Kingpin Tattoos

Amanda Chavez tattoos William Byard inside Kingpin Tattoos in Killeen. Chavez is one of the few women tattoo artists in the area and the industry is also male dominated. 

HARKER HEIGHTS — Portraits, landscapes, scenes, shapes, animals, Bible verses, and many other images are forever stamped on three in every 10 American adults, according to a Harris Poll, and the business side of the tattoo industry might be as indelible.

The $1 billion industry is growing fast in the number of people getting inked, but how tattoo shops conduct business is not really changing that much, a Bloomberg Technology article stated. Many tattoo shops take cash only and do not have any plans to change that payment method.

However, a new business practice is on the horizon. Inkbay, a Swedish website is making its way to the U.S. The website is like an Expedia-type of service in which you go online, find a tattoo you want and then pay for it. You select your day and time for the tattoo and then show up without ever having to exchange money at the shop.

Traditionally, if you want a tattoo, you will have to visit the tattoo shop in person and have a consultation with an artist so he or she can look at your skin and size of the area to be tattooed, and then determine the best fit.

“You also want to meet your artist and make sure you like them and want to work with them,” said Shay Haas, owner of Kingpin Tattoo Studio in Harker Heights.

Kingpin is one of the longer running tattoo shops in the Killeen area and has been open for 15 years. Haas, served in the Army and is a former teacher, but has always been an artist. He said he started his own shop so that he could focus on the craft of tattooing and offers words of caution for others wanting to start their own tattoo shop.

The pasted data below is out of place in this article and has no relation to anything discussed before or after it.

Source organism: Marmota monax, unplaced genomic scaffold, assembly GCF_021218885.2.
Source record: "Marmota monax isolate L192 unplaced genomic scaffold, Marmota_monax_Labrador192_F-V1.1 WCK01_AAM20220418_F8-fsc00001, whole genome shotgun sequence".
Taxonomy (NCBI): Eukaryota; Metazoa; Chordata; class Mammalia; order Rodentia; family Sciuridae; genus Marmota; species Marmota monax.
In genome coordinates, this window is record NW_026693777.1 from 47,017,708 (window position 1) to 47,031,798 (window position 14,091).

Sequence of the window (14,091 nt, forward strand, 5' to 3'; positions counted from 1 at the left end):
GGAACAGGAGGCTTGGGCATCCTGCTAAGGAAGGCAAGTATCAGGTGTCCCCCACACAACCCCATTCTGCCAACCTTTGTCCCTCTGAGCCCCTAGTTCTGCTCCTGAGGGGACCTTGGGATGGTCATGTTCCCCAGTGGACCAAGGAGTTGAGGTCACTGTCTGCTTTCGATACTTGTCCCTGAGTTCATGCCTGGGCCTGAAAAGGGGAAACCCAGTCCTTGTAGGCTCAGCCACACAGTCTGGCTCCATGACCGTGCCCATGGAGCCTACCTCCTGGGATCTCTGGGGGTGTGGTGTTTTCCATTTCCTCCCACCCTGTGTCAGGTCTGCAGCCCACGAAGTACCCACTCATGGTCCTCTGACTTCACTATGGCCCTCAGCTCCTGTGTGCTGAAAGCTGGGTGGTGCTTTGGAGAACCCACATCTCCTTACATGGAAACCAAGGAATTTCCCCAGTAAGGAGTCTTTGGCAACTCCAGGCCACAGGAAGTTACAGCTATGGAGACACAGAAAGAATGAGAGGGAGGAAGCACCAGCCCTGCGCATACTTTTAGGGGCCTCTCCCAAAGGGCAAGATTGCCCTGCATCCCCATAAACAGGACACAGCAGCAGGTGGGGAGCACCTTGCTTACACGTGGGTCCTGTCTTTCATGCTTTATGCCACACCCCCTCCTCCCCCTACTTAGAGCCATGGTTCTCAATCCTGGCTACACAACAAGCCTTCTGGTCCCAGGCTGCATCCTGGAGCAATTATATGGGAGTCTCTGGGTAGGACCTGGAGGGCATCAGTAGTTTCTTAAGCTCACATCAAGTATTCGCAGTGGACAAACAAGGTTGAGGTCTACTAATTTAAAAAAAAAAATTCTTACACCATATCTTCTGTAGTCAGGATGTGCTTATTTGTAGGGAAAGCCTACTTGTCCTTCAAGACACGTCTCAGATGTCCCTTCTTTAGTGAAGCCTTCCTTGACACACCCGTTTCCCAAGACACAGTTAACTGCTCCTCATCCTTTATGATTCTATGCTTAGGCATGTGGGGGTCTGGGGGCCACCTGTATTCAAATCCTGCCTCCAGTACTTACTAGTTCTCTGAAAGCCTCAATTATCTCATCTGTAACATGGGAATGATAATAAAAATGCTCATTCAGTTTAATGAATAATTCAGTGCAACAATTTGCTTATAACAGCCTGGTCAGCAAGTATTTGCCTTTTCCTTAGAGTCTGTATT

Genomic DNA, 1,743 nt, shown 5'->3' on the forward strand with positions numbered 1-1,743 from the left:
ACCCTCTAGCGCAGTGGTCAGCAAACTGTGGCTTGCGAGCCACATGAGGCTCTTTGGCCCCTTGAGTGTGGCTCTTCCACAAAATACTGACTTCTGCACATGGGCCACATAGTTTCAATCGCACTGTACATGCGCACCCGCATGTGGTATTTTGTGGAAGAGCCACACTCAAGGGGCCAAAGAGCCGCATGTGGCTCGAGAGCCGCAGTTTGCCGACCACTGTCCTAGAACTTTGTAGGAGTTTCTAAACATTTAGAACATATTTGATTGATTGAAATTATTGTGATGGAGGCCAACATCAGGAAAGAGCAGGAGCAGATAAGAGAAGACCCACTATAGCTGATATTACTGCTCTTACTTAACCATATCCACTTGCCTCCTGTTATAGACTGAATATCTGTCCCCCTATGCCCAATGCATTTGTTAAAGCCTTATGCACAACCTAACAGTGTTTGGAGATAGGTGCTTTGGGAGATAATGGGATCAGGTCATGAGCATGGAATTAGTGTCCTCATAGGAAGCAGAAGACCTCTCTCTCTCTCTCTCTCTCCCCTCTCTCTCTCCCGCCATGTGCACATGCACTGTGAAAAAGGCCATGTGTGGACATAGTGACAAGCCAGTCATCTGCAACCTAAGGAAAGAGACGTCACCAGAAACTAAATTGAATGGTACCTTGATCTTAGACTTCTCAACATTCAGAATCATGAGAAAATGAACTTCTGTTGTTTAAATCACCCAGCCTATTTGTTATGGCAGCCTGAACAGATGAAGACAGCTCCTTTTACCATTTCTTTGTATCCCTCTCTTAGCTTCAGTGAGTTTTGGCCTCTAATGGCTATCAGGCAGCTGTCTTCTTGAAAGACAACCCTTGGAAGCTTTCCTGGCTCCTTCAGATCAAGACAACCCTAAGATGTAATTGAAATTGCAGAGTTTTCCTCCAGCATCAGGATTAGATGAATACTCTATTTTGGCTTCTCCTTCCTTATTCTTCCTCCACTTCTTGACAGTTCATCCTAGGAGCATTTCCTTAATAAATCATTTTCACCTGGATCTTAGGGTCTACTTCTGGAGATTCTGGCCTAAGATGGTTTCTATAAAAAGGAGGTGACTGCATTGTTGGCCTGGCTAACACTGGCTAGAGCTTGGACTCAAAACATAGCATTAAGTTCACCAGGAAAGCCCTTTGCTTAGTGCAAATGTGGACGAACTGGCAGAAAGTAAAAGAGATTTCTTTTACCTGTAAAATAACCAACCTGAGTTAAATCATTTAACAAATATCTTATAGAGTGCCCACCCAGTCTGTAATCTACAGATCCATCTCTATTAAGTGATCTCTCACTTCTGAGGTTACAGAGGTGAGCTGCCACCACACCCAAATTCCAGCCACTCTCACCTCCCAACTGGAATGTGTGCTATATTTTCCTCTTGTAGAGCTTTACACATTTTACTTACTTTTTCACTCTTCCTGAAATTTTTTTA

“Don’t start your own shop if you’re doing it for the money and lifestyle. This is a craft and many new shops take the craft out of it,” he said.

In the Bloomberg Technology article, Matt Lodder, a lecturer in contemporary art and visual culture at the University of Essex who studies the tattoo industry, thinks the market is too conservative to adopt a disruptive business model.

“Tattoo studios haven’t changed a huge amount since the late-1980s in this country,” Lodder said in the Bloomberg article. “Most tattooists don’t take credit cards; it’s still very much a cash-in-hand business. So I’d be really surprised if anyone seized on this.”

Haas agreed.

“This shop will run the same way it always has and will continue to focus on the craft,” he said.

The state of Texas only requires a shop to be licensed, but does not require individual artists to be certified or licensed.

“No one comes in and makes sure the artists know their blood borne pathogens or about cross contamination, or if they are even an artist,” said Haas.

To determine if a shop is a good fit for you or not, Haas offered a few checklist items to consider.

“Check the artwork and the artist’s portfolio, if the shop has been in business for a while, if the artist has tattoos, if your treated well when you walk in the door, cleanliness of the shop,” Haas said. “Also, go online and look at the website. Look at their work and make sure there aren’t any gimmicky things like buy-one-get-one, kind of things, those should raise red flags. The art should speak for itself and that the artists are decent, genuine people.”

Many tattoo consumers feel the same way and want to meet an artist and see the work they have done before paying for anything.

The tattoo industry is expected to increase by another $4 million over the next five years, but if it will it go digital is yet to be determined.

With that said, some Killeen-area tattoo studios such as Dragon Lady Tattoos in Harker Heights, said they do take credit cards.

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